Exposing Gender-Based Violence in Zimbabwe

Senior Program Manager Bukeni Waruzi first met Zimbabwean human rights defender Kuda Chitsike at a WITNESS video advocacy training in South Africa in 2008. As a lawyer with The Research and Advocacy Unit (RAU), an independent institute in Zimbabwe, Kuda was eager to learn how RAU could turn their lengthy written reports on politically motivated gender-based violence into videos to pressure citizens to action.

This meeting was the beginning of a multi-year partnership between WITNESS and RAU. Since 2000, sexual violence has been used as a weapon by a number of Zimbabwean political parties to repress political dissent, intimidate political opponents and incur psychological damage. While working together RAU and WITNESS created a number of video advocacy pieces featuring the stories of survivors of physical and sexual violence. For each video, WITNESS worked with Kuda and her team to produce a Video Action Plan, a process designed to help activists think through messaging, how to reach their target audience and how to tell the story most effectively.

RAU and WITNESS took great precaution and care to ensure the safety of the survivors filmed in the project. They went through a rigorous process of obtaining informed consent, ensuring that participants fully comprehended the purpose and implications of the interview and the video as a whole. They also protected the subjects’ identities while filming to minimize the risk of retaliation against the survivors and themselves.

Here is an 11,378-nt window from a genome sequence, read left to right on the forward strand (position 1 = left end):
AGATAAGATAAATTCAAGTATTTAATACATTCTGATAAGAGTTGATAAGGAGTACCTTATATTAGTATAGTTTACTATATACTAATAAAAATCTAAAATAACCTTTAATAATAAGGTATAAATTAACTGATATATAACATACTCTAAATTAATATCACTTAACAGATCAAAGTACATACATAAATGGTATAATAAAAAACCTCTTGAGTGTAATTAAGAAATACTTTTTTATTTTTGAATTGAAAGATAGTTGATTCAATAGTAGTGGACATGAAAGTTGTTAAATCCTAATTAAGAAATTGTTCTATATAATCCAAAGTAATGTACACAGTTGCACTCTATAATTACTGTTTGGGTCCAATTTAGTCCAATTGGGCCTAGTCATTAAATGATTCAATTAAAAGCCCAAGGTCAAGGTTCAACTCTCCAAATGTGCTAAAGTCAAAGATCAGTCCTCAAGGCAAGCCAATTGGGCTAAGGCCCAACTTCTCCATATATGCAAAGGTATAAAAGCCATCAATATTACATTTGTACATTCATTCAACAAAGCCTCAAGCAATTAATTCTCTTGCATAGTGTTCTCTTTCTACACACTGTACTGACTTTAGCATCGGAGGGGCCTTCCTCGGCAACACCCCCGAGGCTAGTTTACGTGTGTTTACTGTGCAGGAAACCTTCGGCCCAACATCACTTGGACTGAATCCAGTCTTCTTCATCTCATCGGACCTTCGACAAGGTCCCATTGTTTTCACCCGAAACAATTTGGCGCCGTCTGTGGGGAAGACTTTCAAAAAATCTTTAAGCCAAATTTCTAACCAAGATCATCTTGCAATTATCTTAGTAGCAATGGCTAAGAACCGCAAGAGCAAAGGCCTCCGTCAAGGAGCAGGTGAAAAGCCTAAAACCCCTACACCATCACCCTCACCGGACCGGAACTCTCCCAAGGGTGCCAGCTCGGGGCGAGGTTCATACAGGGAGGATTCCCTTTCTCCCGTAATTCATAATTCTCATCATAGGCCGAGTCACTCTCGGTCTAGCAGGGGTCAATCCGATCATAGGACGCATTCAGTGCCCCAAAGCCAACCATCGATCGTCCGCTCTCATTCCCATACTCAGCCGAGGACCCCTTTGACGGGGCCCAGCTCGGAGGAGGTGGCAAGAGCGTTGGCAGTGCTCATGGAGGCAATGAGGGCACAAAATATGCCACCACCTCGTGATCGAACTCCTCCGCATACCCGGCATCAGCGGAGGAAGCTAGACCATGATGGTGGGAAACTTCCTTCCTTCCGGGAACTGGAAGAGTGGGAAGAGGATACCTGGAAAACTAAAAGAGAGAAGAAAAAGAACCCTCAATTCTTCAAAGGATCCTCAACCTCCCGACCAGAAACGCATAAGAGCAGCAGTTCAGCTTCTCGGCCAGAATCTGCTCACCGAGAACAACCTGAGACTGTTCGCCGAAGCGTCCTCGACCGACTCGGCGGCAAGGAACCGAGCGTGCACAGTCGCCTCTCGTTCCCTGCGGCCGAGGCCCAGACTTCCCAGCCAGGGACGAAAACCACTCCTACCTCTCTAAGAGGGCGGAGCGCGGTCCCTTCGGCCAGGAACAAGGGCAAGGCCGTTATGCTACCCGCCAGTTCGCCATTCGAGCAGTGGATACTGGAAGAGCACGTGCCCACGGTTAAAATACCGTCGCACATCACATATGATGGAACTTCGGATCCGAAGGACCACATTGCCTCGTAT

Kuda remembered, “People were scared to support us at first, as the issue of political, let alone sexual violence is a sensitive issue. And it’s understandable, because a lot of people within NGOs [in Zimbabwe] have been beaten up and arrested for programs that were regarded as political.” Regardless, the women involved knew that the stories must be told, “and if we get arrested, so be it,” said one survivor.

When the videos were completed, RAU traveled to communities throughout the country, hosting screenings, spreading wider awareness and encouraging education and discussion. As Kuda noted, “Using a written report, we’re already cutting off people who can’t read. If you can go into a village and just show a video, people can start to engage on the issues.”

Following one screening a woman stood up and shared that she had been the victim of politically motivated sexual violence. The woman had thought that her case was an isolated incident. Kuda explained how cases like this showed her how the videos helped the women themselves by giving them a way to reclaim their voice and heal. For many of the women who appeared in the videos, sharing their stories was a positive opportunity to talk about their traumatic experiences, often for the first time.

RAU’s videos were able to reach an even larger audience online, demonstrating the power of video to tell universal stories that resonate across cultures, languages, political backgrounds, and literacy rates.

Kuda sees visible results of the videos everyday. Leading up to the 2013 election, many anticipated that there would be a resurgence of violence, including sexual assault. But that wasn’t the case. Kuda attributed this to greater attention and vigilance surrounding the issue, stating, “they [potential perpetrators] knew that if they used sexual violence again, it would be out in the open.”

Since their training sessions with Bukeni and other WITNESS staff, RAU has produced three videos on their own. Kuda and RAU are now focusing on child marriage, another prevalent issue that is not widely discussed in Zimbabwe. Kuda has already started thinking about her Video Action Plan.

Image from 2010 WITNESS training with RAU in Zimbabwe


Visit our new GEN-AI microsite to keep up to date with our work on deepfakes and AI.

Take me there

Visit our new GEN-AI microsite